Pictured with the spoils of their success at the 41st annual Wajax rural firefighting competition in Omarama on Saturday are the Glenorchy Volunteer Firefighters ladies' team (from left) Jess Scott, Hayley Douglas, Eraina Temple and Nicole Scott, with Glenorchy Chief Fire Officer Dick Watson. Photo supplied.
Glenorchy's female firefighters ruled supreme at the 41st
annual Wajax rural firefighting competition in Omarama on
Saturday, taking home a haul of eight trophies.
The event, named after the Wajax portable fire pump, is the
biggest and longest-running competition in New Zealand, and
returned for the second time to where it was first held in
Teams from Otago and Southland battled it out in timed events
involving rural firefighting equipment.
Representing Glenorchy were two teams - one men's and one
women's - but only one could come out on top in the battle of
the sexes and the ladies' experience saw them claim
Glenorchy volunteer firefighter Eraina Temple and team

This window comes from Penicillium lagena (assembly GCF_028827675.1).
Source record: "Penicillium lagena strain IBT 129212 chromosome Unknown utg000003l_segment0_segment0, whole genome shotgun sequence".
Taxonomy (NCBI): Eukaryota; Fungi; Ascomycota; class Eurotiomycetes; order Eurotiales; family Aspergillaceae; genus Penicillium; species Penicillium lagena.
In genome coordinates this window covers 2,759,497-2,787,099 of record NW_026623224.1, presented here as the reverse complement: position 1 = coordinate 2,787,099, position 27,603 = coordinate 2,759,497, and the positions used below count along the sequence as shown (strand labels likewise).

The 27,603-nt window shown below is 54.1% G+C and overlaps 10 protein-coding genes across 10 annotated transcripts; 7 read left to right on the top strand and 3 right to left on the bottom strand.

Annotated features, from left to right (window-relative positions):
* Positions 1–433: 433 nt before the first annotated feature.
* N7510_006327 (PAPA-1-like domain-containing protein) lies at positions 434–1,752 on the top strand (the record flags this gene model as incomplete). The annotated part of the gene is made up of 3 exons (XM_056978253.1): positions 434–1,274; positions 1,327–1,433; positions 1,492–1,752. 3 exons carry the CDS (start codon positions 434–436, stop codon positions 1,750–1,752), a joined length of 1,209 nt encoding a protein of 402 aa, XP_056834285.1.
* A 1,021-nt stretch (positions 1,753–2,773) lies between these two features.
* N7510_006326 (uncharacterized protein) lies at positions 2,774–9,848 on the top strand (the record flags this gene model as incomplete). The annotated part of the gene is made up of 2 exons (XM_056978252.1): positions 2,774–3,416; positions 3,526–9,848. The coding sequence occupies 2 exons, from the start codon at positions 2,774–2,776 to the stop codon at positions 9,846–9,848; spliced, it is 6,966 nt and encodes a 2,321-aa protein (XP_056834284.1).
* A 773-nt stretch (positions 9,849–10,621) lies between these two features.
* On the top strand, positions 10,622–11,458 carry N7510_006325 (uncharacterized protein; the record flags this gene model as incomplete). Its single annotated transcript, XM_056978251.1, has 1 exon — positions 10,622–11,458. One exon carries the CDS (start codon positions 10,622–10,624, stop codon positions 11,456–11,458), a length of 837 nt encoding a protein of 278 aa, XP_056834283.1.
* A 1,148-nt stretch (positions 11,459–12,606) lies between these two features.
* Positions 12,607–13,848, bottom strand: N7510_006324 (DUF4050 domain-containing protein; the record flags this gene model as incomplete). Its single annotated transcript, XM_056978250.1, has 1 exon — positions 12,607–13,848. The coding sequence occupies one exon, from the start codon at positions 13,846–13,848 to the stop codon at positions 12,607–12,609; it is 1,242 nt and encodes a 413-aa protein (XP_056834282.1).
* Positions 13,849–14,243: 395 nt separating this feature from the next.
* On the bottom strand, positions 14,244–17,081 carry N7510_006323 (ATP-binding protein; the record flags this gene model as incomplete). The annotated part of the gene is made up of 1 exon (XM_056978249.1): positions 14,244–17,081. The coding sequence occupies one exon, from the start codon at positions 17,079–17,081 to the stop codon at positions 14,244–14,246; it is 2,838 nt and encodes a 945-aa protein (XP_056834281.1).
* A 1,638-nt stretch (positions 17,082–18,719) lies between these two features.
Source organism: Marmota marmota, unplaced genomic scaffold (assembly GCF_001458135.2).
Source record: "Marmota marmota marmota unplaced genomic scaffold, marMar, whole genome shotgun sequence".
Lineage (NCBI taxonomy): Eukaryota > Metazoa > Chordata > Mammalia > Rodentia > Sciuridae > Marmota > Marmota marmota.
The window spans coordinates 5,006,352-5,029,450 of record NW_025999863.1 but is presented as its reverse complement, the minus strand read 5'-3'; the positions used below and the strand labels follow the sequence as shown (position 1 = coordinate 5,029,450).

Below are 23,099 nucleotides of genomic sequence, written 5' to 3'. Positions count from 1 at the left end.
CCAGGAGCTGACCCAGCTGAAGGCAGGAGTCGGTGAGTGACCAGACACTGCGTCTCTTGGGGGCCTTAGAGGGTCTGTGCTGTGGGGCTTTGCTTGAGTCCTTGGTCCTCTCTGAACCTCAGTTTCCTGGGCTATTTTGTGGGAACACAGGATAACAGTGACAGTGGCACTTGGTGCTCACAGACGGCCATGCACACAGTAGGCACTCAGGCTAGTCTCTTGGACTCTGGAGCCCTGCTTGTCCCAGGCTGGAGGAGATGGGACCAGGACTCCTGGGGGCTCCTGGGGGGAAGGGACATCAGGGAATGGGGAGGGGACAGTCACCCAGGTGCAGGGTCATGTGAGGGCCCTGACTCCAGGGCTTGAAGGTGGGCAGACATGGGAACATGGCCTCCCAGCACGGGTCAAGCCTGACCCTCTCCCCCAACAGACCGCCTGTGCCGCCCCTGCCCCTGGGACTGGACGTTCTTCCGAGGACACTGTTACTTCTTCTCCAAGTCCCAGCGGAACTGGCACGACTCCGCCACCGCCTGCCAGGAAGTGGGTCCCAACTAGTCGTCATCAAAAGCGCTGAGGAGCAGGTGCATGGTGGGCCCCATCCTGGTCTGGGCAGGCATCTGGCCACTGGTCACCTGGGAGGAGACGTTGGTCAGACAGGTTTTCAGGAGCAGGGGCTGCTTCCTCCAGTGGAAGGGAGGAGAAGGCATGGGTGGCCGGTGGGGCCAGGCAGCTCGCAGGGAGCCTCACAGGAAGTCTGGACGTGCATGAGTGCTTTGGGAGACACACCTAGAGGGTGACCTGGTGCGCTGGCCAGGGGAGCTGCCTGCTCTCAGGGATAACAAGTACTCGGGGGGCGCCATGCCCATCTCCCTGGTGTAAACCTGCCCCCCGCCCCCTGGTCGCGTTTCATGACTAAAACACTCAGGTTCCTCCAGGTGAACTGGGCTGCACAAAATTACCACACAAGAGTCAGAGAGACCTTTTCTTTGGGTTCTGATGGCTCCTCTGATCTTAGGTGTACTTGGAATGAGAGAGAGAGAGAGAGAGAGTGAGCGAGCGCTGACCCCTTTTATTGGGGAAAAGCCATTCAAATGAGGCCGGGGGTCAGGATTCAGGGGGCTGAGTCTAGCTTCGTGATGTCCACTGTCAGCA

members Hayley Douglas and sisters Jess and Nicole Scott won
all three of the weekend's female team challenges - and then
"We won all three races, got the trophy for finishing top of
the ladies, one for the least number of penalties, the
combined one for all three runs added up and, probably the
best, the award for most consistent out of all 20 teams,
including the men," Ms Temple said.
The challenges involved running 30m with equipment from the
starting line, setting it up and pumping from a water source
using the Wajax pump and knocking down targets with the
Challenges included a "punctured hose", with team members
made to return to the start and carry more gear, and the
"Hydroblender race", where one team had to carry and set up
the Hydroblender unit, which turns water into soapy foam.
The men's team did not win any trophies but did very well
given a tough situation, Ms Temple said.
"They had a couple of new guys this year - one of whom who is
new to the fire service - and one of the guys had to pull out
at the last minute, so we had to pull our fire chief in."
Despite the team training about three time a week, the
challenges were "a big learning curve".
However, the competition was a great chance to meet their
Otago and Southland comrades, she said.
"If there's a situation where we have a very big fire and
have to call in other teams, then you already know them ...
and it's really good training for us, especially as a young